It’s through Chimamanda Adichie that I’d first learnt about the ‘danger of a single story’. Like her, the books I read while growing up in India were from Britain and North America. The children ate foods glorious and wonderful—like scones and shortbread; the teenagers called things ‘rad’. The first few times that I ever wrote fiction, I gave the characters white names. Brown ones sounded and looked so odd to me on paper. Thankfully, that tendency wore off the more I read Indian writers. I began to tell truer stories. It’s so important for the publishing industry to represent stories of all experiences and lives—and not expect a single author of colour to canvas every facet of their country in a single book. As a reader too, I want to read more stories about places I haven’t been to. I’d love to hear characters call their mother Ma or Maman or Ammi—not just Mum or Mom. I want my mouth to water at descriptions of food—like samosas bobbing in a sea of oil—not just scones. No offence to scones; they’re lovely.
What are some of your favourite books and what do you love about them?
There are so many—including The God of Small Things by Arundhati Roy, Em and the Big Hoom by Jerry Pinto, Pachinko by Min Jin Lee and Room by Emma Donoghue. My favourite short story collection is The Thing Around Your Neck by Adichie. All these books are inventive and creative in their own way, character-driven, and incredibly immersive. They change perspectives in ways even a headstand can’t.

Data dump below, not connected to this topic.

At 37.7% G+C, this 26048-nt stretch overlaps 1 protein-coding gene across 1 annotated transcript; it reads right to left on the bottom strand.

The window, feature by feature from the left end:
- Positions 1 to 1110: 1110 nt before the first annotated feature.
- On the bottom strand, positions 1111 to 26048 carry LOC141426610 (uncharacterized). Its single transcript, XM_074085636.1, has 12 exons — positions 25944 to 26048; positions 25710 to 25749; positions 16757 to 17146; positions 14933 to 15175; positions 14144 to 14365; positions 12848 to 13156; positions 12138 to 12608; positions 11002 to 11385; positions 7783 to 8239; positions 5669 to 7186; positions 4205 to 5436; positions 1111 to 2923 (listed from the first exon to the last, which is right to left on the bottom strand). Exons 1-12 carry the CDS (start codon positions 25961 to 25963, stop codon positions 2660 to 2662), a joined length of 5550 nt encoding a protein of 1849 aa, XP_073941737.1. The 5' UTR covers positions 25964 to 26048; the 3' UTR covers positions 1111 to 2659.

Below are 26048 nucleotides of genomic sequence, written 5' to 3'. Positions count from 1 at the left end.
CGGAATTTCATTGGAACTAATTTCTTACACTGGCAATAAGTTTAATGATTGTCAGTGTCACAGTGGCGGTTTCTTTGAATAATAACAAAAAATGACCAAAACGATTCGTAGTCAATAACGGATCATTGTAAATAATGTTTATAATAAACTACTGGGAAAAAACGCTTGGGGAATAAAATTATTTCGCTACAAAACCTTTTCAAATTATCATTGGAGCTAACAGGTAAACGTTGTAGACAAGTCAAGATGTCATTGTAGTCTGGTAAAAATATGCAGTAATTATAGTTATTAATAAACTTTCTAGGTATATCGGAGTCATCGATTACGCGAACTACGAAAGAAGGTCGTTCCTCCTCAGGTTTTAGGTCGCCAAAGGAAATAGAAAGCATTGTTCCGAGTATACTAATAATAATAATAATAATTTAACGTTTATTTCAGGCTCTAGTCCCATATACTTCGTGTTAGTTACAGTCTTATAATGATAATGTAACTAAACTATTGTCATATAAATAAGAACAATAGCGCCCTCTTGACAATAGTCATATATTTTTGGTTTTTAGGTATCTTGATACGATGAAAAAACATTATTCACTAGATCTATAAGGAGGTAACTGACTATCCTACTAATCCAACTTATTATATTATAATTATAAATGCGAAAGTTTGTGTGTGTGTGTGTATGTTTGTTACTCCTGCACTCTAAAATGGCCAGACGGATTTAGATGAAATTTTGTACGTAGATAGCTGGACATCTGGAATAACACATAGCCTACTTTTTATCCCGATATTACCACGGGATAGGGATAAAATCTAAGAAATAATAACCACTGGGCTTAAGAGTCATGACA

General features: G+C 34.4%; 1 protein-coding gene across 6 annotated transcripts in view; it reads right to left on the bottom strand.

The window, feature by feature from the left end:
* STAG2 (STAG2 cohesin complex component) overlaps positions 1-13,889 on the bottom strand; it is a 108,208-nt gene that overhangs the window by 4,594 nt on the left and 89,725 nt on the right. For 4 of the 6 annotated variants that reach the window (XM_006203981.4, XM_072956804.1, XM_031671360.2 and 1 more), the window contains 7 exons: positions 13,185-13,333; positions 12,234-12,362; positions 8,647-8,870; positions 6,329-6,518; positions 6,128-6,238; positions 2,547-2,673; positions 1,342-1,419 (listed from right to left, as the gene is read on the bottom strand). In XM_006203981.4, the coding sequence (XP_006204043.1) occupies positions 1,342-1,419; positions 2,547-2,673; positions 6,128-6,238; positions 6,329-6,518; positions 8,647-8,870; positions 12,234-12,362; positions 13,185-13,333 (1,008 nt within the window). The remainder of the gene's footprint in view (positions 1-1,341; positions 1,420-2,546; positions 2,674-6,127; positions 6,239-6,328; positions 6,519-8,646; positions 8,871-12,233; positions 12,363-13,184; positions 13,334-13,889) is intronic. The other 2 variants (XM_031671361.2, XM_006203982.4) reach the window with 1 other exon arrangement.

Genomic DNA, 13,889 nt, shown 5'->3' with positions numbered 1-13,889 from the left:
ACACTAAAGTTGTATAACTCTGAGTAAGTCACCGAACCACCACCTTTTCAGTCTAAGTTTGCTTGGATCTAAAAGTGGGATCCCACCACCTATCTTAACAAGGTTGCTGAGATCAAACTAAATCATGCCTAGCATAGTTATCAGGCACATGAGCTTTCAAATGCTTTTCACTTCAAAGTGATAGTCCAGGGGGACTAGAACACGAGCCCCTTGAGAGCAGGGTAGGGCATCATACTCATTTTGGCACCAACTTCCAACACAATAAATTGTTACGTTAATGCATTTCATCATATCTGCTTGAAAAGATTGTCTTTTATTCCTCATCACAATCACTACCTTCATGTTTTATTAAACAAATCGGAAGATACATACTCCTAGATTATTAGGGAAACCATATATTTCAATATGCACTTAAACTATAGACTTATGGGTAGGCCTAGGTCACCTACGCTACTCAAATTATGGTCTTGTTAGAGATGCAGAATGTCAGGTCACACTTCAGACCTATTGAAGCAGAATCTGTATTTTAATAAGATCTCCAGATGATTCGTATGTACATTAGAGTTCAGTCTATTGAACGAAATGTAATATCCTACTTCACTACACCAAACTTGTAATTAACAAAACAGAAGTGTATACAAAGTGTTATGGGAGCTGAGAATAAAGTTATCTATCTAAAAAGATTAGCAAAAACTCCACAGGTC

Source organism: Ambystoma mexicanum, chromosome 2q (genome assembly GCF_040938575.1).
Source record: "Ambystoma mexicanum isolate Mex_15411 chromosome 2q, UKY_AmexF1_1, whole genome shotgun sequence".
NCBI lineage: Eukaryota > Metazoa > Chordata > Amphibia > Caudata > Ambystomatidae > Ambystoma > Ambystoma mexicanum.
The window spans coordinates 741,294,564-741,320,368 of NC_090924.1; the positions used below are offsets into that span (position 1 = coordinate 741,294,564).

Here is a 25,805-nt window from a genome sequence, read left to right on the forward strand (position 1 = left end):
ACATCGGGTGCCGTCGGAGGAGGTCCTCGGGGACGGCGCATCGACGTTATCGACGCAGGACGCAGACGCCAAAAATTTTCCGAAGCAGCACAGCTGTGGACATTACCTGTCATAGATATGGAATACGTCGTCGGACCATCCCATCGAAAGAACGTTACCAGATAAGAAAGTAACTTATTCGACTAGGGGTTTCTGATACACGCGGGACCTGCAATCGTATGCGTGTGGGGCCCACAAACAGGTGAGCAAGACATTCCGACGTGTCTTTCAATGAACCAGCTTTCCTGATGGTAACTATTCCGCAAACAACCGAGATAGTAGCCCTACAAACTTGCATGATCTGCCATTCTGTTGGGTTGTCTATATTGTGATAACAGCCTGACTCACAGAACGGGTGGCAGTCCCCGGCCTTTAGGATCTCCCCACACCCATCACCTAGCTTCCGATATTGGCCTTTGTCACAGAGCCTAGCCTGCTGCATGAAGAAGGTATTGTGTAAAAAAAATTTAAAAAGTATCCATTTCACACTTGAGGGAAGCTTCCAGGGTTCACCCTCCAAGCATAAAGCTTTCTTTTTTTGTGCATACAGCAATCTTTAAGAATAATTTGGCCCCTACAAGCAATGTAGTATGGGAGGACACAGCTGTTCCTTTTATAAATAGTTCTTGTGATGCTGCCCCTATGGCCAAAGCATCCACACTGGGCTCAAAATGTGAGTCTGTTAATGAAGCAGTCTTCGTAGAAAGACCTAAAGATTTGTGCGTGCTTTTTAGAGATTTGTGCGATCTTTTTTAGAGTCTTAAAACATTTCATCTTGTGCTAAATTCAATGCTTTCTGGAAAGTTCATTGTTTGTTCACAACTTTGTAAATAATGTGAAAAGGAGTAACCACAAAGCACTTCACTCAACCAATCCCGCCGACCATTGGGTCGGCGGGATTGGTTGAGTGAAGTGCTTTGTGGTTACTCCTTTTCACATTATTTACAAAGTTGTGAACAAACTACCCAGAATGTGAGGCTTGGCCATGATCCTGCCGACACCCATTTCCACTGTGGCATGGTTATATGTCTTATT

Read an excerpt of Govil’s “Curdled,” winner of the Bound Short Story Contest 2019
“The dead are so much stronger than the living. This one fills up each breathing space and spills out from the underside of the can of chickpeas you were meant to throw out ‘two days within opening’. Then she drips chokily from the cold water tap and on to the sink piled up with dishes. Drip, drip, miss. She sits playfully atop the pile of laundry that you just can’t bear to look at. She rises up with the steam of boiling water when you cook rice and then, just like that, when the bell rings and a neighbour comes to offer you yet another casserole, she gets sucked back into the ventilator. And finally, she peeks out and stares at Sandeep and you from the handmade stuck-with-pasta photo frame—at first, with love, and then, blame.